The 1930s were a time that tried people's souls. In 1929, the bottom fell out of the stock market. Around the world, economic disaster followed. In the United States, there was no work. To compound the problem, the Midwest was struck by an ecological disaster decades in the making: the Dust Bowl. Years of digging up the prairie, along with horrendous overcultivation by desperate farmers trying to pay off greedy bankers and railroad managers, yielded a bitter harvest when a prolonged drought that hit the Midwest stirred up clouds of dust that choked land and people alike, bringing environmental chaos and economic ruin to the region. Those barely getting by stopped getting by at all. Many moved West to an unwelcoming California – you may have read about them in books by Nobel prizewinner John Steinbeck, such as The Grapes of Wrath or Of Mice and Men.
In the cities, things were not better. Starving people lined up at soup kitchens, or begged from passersby. The expression, 'Brother, can you spare a dime1?' became so common that songwriter Yip Harburg wrote a song with that title.
They used to tell me I was building a dream
With peace and glory ahead
Why should I be standing in line
Just waiting for bread?
– Yip Harburg, Brother, Can You Spare a Dime? (1930)
Yes, the Republicans wanted to suppress this 'Commie' song when it was sung on Broadway. Yes, Yip Harburg was Jewish and leftist. And yes, the melody was based on a Russian Jewish lullaby. So what else is new? Howling in protest was one way to respond to the inequities of the Great Depression2. Another way was to poke bitter fun at all the suffering. What follows is a true story.
In the late 1950s, a woman wanted to share her impressive collection of records from the 1930s and 1940s with her sister's small children.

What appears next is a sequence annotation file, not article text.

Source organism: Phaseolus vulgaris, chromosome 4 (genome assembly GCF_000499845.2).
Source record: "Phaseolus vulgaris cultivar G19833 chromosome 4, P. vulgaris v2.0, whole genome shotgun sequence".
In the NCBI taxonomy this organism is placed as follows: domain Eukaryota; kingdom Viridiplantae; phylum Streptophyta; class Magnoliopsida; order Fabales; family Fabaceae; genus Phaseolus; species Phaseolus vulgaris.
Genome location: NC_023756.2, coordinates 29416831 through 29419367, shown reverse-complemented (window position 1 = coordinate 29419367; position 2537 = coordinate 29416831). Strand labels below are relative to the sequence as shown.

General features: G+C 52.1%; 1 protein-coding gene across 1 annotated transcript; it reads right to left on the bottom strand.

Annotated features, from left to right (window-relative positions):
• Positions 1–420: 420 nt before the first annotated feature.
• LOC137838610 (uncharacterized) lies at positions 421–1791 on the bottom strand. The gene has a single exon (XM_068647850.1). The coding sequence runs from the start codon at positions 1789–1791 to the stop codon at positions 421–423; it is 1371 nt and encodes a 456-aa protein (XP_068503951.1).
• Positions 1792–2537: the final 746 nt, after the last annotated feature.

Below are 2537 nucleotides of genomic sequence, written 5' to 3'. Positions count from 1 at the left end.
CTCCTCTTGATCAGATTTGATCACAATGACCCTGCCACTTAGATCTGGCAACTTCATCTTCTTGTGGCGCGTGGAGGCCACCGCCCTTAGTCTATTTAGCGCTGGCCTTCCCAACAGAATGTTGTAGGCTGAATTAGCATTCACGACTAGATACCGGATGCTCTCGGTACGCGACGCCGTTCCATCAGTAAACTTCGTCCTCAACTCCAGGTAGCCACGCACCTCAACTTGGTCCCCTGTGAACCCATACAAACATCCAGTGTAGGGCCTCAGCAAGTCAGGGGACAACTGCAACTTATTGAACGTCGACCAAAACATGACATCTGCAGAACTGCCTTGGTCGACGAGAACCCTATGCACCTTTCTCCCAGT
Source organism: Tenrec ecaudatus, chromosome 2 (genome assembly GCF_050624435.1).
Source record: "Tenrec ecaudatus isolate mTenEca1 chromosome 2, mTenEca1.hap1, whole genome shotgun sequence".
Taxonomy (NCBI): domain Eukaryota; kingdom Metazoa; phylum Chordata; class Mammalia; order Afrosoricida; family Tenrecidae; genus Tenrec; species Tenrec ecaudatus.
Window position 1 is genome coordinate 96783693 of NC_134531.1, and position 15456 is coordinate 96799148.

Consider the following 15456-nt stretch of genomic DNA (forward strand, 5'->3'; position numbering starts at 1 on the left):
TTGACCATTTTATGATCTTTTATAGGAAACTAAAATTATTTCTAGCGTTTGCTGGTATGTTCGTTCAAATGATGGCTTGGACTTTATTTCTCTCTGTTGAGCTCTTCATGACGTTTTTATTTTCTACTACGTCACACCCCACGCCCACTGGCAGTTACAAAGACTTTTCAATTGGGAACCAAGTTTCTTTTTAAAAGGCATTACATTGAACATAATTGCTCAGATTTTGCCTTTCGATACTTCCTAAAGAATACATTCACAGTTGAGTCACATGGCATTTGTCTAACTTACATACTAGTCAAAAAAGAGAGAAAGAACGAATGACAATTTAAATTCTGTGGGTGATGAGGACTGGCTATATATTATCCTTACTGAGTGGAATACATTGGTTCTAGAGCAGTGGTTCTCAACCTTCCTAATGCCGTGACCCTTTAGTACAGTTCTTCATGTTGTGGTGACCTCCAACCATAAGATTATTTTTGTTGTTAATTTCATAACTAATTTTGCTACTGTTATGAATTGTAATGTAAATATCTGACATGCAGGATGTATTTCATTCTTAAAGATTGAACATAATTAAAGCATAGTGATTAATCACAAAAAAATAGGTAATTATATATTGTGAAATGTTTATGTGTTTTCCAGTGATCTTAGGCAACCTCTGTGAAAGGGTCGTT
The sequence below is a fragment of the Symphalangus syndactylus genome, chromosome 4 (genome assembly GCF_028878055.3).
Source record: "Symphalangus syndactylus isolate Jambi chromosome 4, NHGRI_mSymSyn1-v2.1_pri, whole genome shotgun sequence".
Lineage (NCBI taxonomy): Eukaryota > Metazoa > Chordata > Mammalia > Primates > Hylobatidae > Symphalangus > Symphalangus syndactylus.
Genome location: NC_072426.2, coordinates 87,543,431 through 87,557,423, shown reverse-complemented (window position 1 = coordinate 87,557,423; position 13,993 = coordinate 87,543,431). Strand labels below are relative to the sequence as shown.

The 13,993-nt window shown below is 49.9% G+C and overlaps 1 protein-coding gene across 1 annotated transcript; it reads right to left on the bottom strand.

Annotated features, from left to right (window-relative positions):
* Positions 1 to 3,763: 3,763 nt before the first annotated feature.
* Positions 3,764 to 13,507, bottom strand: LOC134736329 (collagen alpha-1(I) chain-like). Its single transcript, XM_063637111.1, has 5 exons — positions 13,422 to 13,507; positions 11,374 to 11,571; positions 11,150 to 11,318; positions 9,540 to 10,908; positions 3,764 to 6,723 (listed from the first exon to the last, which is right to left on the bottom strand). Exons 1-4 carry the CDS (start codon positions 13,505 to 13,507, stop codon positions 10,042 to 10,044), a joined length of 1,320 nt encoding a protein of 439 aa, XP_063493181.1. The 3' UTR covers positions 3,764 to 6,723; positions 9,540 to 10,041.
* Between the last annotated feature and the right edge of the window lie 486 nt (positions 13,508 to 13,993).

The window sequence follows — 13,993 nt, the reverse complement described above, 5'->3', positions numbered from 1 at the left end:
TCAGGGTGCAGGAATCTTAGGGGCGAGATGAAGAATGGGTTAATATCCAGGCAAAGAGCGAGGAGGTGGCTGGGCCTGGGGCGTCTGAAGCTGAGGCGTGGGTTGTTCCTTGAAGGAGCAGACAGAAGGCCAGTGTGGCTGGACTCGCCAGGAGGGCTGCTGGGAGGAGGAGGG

'This was a big hit,' she said. 'You'll like it. It's funny and has a good beat.'
The children listened... and broke out into loud sobs.
'What's the matter?' the woman asked, puzzled.
'It's so sad!' the children bawled. The woman looked at her sister, baffled. Her sister rolled her eyes.
'You don't get kids, do you?'
The song she'd played was One Meatball.
Now, neither the lady in question nor her sensitive young relatives knew it, but One Meatball, a jazzy number that cocked a snook at the Depression, was really just an updated version of an old Harvard college staple, The Lone Fish-Ball, written in the 19th Century by a far-from-stuffy Latin professor3. In its original form, the song about a diner in pecuniary embarrassment was closer to Four and Nine, a popular Irish folk song. But One Meatball takes on new significance in the Thirties. Context, as they say, is everything.
In the Appalachian mountains, the suffering was acute. They could 'make do' about clothes, of course: wear clothing made of flour and feed sacks, save their shoes for going to town or church, and do without luxuries. But even people who grew their own food often went to bed hungry. What follows is a comment by a Depression survivor.
The successful engineer, a decorated veteran of World War II, sometimes spoke of his teen years in terms of struggle.
'It was tough,' he said. 'I was growing, and there were a lot of us, and there wasn't always enough to eat. And I worked hard in the fields all day. I can remember working out there, and having hunger pains, and they hurt so much... it's a terrible kind of pain when you're growing.'